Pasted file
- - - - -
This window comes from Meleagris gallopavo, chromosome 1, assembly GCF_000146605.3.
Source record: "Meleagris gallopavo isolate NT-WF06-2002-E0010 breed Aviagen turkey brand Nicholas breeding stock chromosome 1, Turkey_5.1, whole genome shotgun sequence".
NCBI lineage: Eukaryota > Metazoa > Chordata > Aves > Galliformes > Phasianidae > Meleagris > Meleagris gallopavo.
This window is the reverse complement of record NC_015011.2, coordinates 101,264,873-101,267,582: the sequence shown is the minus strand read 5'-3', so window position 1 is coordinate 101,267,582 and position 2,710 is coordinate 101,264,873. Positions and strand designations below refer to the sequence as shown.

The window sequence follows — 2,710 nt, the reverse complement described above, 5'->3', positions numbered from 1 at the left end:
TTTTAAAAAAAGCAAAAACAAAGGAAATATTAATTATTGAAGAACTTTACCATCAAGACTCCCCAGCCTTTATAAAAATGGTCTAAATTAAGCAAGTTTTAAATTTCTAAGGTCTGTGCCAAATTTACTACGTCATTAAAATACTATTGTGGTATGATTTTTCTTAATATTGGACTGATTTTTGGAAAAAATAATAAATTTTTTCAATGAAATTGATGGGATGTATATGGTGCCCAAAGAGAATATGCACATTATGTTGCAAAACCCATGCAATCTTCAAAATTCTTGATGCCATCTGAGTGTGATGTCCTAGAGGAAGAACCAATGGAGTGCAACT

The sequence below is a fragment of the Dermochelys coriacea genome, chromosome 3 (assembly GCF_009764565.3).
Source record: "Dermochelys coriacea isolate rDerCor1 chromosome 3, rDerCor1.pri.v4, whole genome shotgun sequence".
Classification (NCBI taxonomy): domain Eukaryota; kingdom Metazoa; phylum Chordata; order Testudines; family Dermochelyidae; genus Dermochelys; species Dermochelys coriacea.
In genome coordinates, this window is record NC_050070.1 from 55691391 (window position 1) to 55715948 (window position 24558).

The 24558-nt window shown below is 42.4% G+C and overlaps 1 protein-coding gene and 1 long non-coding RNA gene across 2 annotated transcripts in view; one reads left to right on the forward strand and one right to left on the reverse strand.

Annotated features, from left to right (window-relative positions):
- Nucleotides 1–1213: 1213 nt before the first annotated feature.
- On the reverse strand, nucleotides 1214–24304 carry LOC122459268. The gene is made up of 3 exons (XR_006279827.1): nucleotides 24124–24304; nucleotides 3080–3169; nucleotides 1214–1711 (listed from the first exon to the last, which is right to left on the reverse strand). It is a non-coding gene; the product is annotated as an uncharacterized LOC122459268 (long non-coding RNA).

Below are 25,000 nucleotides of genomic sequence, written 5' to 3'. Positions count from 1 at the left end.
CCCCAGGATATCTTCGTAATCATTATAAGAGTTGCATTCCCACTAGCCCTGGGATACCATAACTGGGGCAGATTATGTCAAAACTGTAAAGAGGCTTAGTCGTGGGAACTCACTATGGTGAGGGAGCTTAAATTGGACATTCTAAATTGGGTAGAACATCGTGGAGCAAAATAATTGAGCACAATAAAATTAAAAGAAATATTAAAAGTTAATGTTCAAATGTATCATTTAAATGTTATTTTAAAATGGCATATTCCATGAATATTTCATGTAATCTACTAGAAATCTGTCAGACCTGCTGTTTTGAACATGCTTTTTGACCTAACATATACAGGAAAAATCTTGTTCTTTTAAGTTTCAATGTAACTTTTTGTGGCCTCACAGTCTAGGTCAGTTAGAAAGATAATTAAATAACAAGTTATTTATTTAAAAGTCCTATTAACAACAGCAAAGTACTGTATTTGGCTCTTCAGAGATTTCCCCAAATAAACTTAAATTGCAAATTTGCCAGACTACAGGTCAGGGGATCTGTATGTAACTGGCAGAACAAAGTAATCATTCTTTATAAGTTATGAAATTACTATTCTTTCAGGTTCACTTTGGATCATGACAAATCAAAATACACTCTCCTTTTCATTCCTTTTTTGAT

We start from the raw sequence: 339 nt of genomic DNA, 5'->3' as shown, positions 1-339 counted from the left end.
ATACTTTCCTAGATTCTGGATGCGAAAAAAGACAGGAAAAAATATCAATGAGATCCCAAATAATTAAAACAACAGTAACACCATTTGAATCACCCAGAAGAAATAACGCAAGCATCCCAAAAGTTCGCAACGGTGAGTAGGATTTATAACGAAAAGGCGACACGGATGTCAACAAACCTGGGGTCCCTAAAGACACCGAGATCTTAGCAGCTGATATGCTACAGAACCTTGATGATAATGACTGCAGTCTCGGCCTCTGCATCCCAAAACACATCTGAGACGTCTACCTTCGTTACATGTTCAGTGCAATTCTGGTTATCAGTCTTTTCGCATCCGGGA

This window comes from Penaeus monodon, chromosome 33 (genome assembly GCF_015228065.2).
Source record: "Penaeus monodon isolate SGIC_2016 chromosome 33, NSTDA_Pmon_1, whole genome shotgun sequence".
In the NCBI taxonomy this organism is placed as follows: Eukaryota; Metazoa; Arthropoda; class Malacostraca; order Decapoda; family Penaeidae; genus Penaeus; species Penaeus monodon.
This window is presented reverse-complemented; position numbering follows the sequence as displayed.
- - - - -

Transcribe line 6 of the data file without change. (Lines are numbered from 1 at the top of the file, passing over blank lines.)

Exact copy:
TTTTAAAAAAAGCAAAAACAAAGGAAATATTAATTATTGAAGAACTTTACCATCAAGACTCCCCAGCCTTTATAAAAATGGTCTAAATTAAGCAAGTTTTAAATTTCTAAGGTCTGTGCCAAATTTACTACGTCATTAAAATACTATTGTGGTATGATTTTTCTTAATATTGGACTGATTTTTGGAAAAAATAATAAATTTTTTCAATGAAATTGATGGGATGTATATGGTGCCCAAAGAGAATATGCACATTATGTTGCAAAACCCATGCAATCTTCAAAATTCTTGATGCCATCTGAGTGTGATGTCCTAGAGGAAGAACCAATGGAGTGCAACT